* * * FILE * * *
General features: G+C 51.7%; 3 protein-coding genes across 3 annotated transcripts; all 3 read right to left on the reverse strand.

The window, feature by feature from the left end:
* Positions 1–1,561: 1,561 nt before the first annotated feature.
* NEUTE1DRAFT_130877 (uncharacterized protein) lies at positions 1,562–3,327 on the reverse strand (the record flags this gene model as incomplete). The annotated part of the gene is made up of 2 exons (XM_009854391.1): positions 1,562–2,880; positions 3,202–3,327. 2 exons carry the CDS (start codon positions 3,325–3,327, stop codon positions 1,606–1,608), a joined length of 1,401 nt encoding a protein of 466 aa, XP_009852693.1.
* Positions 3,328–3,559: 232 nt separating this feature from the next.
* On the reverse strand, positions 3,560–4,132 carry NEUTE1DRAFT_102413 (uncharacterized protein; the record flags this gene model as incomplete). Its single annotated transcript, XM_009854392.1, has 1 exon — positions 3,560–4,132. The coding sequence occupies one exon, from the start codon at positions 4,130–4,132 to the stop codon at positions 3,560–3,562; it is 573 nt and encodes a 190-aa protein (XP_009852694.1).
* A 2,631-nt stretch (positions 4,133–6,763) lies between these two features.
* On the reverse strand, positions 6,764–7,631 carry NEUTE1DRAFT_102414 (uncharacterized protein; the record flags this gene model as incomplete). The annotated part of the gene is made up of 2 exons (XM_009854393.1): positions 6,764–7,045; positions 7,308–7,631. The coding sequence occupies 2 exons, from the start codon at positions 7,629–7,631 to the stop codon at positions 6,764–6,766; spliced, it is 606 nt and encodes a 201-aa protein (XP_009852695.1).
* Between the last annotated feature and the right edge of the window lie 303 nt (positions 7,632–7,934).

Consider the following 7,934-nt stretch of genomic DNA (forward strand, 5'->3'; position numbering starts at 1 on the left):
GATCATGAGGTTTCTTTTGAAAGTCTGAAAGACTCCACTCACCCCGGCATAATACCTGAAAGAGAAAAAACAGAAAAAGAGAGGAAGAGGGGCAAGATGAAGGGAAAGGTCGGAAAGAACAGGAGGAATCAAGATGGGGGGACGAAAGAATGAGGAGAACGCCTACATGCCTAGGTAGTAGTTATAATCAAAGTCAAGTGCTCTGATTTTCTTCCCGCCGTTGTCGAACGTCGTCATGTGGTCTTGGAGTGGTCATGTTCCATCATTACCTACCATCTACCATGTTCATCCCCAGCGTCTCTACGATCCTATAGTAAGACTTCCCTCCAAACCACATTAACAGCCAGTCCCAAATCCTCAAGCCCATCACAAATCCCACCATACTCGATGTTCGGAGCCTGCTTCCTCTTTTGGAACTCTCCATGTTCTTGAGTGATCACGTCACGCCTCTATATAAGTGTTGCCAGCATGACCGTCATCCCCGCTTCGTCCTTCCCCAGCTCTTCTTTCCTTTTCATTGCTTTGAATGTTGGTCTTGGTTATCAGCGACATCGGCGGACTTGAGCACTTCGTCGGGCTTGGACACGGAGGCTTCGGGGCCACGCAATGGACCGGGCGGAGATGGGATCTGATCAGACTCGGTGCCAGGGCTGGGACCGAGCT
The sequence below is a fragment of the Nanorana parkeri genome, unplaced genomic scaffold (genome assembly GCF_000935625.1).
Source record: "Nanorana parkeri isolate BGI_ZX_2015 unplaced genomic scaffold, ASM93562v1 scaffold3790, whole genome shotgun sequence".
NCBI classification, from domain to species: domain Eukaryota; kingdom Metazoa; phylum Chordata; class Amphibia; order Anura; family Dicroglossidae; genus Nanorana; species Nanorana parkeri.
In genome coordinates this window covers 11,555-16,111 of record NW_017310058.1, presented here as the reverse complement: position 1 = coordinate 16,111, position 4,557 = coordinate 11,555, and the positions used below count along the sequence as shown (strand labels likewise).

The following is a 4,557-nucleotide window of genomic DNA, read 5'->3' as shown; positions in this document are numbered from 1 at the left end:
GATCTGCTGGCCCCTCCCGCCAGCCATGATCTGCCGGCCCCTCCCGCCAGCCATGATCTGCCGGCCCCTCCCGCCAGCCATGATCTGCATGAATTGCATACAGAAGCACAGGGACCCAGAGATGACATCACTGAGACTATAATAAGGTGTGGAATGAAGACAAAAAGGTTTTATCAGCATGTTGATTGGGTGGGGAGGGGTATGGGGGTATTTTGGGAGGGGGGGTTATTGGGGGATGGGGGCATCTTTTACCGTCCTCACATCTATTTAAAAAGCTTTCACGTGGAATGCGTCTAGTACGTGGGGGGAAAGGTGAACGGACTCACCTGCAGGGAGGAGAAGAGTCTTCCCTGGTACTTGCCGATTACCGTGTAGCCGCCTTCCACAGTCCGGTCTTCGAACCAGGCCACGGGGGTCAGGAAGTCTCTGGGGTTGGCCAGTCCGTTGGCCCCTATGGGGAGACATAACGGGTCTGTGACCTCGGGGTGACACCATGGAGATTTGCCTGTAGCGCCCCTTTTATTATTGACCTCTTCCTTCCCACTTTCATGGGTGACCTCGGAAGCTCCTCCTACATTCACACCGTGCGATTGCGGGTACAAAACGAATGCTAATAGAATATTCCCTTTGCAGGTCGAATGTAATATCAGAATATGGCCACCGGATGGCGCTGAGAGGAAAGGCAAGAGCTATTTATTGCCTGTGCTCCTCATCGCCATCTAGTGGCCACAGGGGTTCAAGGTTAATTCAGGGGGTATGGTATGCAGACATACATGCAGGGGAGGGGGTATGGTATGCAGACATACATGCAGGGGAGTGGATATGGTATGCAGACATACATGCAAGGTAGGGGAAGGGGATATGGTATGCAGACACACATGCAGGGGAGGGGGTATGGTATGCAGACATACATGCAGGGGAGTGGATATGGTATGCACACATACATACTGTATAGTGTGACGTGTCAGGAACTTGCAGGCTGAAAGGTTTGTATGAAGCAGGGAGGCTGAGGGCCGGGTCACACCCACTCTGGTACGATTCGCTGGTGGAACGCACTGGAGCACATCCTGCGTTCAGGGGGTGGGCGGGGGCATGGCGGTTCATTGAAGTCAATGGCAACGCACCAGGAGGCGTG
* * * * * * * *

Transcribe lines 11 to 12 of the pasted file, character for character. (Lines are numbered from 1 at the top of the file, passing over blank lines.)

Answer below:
GATCATGAGGTTTCTTTTGAAAGTCTGAAAGACTCCACTCACCCCGGCATAATACCTGAAAGAGAAAAAACAGAAAAAGAGAGGAAGAGGGGCAAGATGAAGGGAAAGGTCGGAAAGAACAGGAGGAATCAAGATGGGGGGACGAAAGAATGAGGAGAACGCCTACATGCCTAGGTAGTAGTTATAATCAAAGTCAAGTGCTCTGATTTTCTTCCCGCCGTTGTCGAACGTCGTCATGTGGTCTTGGAGTGGTCATGTTCCATCATTACCTACCATCTACCATGTTCATCCCCAGCGTCTCTACGATCCTATAGTAAGACTTCCCTCCAAACCACATTAACAGCCAGTCCCAAATCCTCAAGCCCATCACAAATCCCACCATACTCGATGTTCGGAGCCTGCTTCCTCTTTTGGAACTCTCCATGTTCTTGAGTGATCACGTCACGCCTCTATATAAGTGTTGCCAGCATGACCGTCATCCCCGCTTCGTCCTTCCCCAGCTCTTCTTTCCTTTTCATTGCTTTGAATGTTGGTCTTGGTTATCAGCGACATCGGCGGACTTGAGCACTTCGTCGGGCTTGGACACGGAGGCTTCGGGGCCACGCAATGGACCGGGCGGAGATGGGATCTGATCAGACTCGGTGCCAGGGCTGGGACCGAGCT
The sequence below is a fragment of the Nanorana parkeri genome, unplaced genomic scaffold (genome assembly GCF_000935625.1).